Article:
Washington Heights

Photograph by Deepak Lamba-Nieves

Photograph by Deepak Lamba-Nieves

I just came back from NYC where I was conducting interviews and observations for my study on Dominican transnational migrant organizations. While strolling through the Washington Heights neighborhood, I stumbled upon 3 immense and gloomy residential towers that loomed over the colorful streets of an enclave that exudes flavor, character, and has an electric vibe. I asked one of the residents about the structures and he explained the basics: 32 floors, 3 elevators and nobody looks forward to the moment when the lights go out. Curiosity got the best of me, so I tracked down some information. Here’s what I found. 
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 June 18, 2004

Life on the Road; Learning to Sleep as Trucks Roar Through Basement

The New York area has no shortage of places where public transportation and private housing overlap in the most voyeuristic of ways. Commuters lurching toward the New Jersey side of the Lincoln Tunnel may wonder what it is like to live in the houses that line the highway approach to the tunnel. Passengers aboard the Metro-North train near 125th Street in Manhattan or the No. 7 subway near the 52nd Street station in Queens may find it impossible to resist peeking into the apartments that are barely an arm’s length from the tracks.

But being close to traffic is one thing. Living directly on top of traffic — with a ceaseless river of cars and trucks rumbling through your basement, red brake lights flickering endlessly into your windows — is quite another. And no one knows that better than the 4,000 residents of the Bridge Apartments, the four high-rises lined up like dominoes atop the Trans-Manhattan Expressway, on the upper Manhattan approach to the George Washington Bridge.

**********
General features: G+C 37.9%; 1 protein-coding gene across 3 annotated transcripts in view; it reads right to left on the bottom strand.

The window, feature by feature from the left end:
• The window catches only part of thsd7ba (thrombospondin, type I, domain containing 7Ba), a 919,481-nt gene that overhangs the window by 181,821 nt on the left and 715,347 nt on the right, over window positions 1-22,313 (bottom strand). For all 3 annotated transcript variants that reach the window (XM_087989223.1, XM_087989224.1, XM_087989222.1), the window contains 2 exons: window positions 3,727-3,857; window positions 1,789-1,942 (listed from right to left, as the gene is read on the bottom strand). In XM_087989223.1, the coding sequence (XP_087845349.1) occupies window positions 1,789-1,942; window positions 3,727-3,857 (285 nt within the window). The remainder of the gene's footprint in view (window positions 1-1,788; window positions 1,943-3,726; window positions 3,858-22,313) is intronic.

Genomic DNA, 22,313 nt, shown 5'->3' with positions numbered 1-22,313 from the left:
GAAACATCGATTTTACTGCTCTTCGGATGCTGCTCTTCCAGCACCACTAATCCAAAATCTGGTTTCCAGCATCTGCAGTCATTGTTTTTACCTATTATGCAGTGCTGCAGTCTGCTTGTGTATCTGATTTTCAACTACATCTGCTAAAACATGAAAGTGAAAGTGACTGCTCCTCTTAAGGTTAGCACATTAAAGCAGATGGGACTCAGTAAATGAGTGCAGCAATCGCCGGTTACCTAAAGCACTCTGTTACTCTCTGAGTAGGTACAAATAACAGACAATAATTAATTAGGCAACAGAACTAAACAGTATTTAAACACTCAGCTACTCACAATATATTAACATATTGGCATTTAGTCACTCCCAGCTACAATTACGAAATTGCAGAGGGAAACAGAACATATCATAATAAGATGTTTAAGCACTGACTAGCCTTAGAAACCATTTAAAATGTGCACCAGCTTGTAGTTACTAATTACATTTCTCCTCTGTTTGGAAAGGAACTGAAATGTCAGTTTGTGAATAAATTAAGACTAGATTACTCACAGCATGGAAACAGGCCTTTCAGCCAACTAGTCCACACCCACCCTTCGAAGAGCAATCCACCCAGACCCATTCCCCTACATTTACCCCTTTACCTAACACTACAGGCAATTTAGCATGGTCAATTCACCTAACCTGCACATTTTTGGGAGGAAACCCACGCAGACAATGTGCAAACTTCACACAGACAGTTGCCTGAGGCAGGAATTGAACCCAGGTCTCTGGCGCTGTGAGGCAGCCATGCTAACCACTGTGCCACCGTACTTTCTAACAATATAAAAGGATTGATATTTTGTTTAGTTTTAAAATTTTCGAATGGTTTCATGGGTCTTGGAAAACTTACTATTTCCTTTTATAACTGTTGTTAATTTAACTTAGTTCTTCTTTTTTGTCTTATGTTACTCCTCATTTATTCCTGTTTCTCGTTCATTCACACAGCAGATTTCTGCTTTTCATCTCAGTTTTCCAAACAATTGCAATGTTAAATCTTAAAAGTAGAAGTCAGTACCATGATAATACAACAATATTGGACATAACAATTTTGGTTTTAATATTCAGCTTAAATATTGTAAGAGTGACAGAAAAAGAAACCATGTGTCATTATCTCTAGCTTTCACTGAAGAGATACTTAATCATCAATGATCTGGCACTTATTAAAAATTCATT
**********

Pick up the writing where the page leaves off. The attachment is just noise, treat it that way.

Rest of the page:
To anyone who listens to traffic reports on the radio, the buildings are ubiquitously known as ”the apartments,” as in, ”it’s slow under the apartments,” or ”it’s stop-and-go until you get to the apartments.” And inside the building, residents don’t need an announcer to tell them how the bridge traffic is moving.

If the windows are open, the noise is most deafening on the middle floors, and people inside find that they need to raise their voices to hold a conversation or talk on the phone. The winds carry vehicle exhaust upward, which is especially noticeable on the terraces. And on most floors, the vibrations of trucks can clearly be felt, along with those of any construction equipment.

But if the windows are closed, a typical Bridge apartment does not feel all that different from any other apartment in New York close to a busy road. The panoramic views, imbibing everything from the Tappan Zee Bridge to the Whitestone Bridge, are breathtaking. The location, near two subway stops and the George Washington Bus Terminal in Washington Heights, is convenient. And the apartments, while not cheap, are roomy, modern and rent-stabilized.

So for all the incongruity of living over the highway, many residents end up doing what countless urban homesteaders have done for generations: they tolerate the annoyances, savor the pleasures and develop a hardened brand of urban pluck to become accustomed, even fond, of their surroundings. 

The rest of the article can be found here

2 responses to “Washington Heights

  1. Just wanted to make sure you saw this…I featured you in my column this week. Great work!

    http://wahi.typepad.com/the_streets_where_we_live/2009/02/manhattan-times-neighborhood-blog-watch.html

  2. Carla, Thanks for the feature and feedback. I’ll also be following your work…good stuff. If you have any ideas or suggestions, make sure to send them over this way.

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